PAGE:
3. I apply a strict standard of technical refutation and argument framing to the final rebuttals. You will not win if you drop arguments. In practice, this means I vote against kritik teams more than I vote for them. It’s not personal.
Aside from these things, I’m overwhelmingly agnostic about any argument/argumentative style in debate. The only thing I’m concerned about is how certain I can be that one side won and lost. I think I am truth over tech in the sense that if I am uncertain about whether or not an argument is explained enough to merit a ballot, I am unlikely to vote on it even if it's technically dropped by the other side, because I believe arguments have a burden of proof to meet before they require rejoinder. Thus, I often make decisions in terms of relative certainty; that is, how certain (or uncertain) I am about any given argument. This is an arbitrary threshold, but one that's relatively easy to lower/raise based on framing your arguments in these terms ("they've conceded X, which means you can be certain voting aff solves Y but you can't be certain voting neg does, Y outweighs"). This is why well-developed presumption arguments will win many ballots and points from me; presumption is a way of minimizing relative uncertainty and telling me what to do if I'm uncertain about something. Using this framing explicitly in your 2NR/2AR will both make debates far easier for me to resolve and demonstrate that you’re adapting to my philosophy.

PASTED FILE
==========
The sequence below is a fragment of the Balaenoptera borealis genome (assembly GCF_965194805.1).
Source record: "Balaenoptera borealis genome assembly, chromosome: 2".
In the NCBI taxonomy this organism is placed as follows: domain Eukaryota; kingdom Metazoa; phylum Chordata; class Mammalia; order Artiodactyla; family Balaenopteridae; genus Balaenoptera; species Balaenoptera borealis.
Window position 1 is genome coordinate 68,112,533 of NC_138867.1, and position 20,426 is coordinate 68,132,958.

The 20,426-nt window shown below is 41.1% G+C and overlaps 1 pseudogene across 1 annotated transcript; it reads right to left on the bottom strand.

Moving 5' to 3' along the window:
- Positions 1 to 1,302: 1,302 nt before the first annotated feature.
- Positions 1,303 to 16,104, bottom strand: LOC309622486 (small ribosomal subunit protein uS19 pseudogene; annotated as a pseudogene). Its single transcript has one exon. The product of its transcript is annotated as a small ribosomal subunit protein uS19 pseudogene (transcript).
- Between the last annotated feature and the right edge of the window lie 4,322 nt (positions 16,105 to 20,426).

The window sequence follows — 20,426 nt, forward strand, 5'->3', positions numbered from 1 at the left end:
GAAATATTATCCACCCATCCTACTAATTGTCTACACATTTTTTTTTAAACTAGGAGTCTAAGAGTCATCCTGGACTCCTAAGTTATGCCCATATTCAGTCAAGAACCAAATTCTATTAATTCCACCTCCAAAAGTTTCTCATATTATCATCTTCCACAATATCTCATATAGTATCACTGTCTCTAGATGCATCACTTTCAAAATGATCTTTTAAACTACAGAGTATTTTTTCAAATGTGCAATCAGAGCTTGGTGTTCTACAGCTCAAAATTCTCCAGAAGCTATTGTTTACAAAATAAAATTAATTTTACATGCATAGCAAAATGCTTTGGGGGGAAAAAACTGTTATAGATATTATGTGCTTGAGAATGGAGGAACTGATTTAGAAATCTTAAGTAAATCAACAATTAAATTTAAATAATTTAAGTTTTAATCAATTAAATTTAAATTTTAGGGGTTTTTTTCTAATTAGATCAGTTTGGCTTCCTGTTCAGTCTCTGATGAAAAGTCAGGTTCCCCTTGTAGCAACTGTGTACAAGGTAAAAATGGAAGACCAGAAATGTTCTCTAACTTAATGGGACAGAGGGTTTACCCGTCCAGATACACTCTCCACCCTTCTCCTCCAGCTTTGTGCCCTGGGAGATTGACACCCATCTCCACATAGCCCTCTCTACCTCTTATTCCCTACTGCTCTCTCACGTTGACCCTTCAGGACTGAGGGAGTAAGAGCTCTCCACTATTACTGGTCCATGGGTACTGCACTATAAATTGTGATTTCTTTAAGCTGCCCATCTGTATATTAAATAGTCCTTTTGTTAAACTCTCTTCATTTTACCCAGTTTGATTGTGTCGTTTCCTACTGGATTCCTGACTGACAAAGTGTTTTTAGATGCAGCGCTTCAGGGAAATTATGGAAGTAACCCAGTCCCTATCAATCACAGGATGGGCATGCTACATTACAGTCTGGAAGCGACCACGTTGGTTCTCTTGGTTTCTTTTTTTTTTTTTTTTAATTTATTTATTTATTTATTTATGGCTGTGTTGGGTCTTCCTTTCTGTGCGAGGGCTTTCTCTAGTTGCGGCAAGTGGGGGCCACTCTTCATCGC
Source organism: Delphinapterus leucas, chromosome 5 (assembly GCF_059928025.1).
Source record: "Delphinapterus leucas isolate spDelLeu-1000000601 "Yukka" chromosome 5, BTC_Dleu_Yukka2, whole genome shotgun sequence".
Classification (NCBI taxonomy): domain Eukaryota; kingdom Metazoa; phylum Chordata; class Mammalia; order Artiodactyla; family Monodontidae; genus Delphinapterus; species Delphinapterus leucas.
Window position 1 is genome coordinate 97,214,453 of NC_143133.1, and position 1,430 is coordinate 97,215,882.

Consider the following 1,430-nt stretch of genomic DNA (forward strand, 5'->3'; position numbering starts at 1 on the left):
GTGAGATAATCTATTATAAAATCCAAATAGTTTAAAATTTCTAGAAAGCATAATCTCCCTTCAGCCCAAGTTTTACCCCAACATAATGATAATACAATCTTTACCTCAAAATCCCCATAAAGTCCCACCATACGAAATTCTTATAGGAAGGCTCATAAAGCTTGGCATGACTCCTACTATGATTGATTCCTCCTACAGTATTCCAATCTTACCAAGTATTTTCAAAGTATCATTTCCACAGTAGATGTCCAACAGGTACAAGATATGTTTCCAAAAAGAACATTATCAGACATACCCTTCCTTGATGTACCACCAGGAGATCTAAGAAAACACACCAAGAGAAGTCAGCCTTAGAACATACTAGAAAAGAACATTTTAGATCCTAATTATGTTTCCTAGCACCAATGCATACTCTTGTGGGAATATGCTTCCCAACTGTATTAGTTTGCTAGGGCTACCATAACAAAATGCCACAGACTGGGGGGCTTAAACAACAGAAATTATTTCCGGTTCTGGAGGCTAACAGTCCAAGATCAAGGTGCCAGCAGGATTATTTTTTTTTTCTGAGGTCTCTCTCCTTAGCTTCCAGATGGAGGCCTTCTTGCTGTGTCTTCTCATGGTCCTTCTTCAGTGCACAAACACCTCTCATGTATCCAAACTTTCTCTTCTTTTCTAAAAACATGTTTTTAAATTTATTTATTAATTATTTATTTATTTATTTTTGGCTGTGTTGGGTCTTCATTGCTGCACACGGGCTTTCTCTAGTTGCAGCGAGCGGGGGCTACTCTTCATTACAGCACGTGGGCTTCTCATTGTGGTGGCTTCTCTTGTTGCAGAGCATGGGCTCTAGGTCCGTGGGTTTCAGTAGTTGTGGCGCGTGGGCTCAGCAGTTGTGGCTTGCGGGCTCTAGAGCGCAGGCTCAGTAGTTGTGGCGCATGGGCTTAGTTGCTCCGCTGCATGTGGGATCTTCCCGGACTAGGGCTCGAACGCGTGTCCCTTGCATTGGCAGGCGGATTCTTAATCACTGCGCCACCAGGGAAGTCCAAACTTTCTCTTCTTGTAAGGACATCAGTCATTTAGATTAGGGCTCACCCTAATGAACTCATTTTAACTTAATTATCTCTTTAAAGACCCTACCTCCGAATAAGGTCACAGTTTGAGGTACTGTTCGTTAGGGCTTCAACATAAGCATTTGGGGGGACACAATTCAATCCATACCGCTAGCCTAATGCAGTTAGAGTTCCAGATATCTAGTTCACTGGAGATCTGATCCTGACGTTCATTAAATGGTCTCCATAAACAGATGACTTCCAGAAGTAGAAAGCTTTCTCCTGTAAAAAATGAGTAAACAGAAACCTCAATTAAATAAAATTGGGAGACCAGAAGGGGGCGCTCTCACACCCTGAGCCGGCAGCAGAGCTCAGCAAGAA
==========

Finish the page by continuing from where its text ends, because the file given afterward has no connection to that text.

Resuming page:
NDT 2020 updates: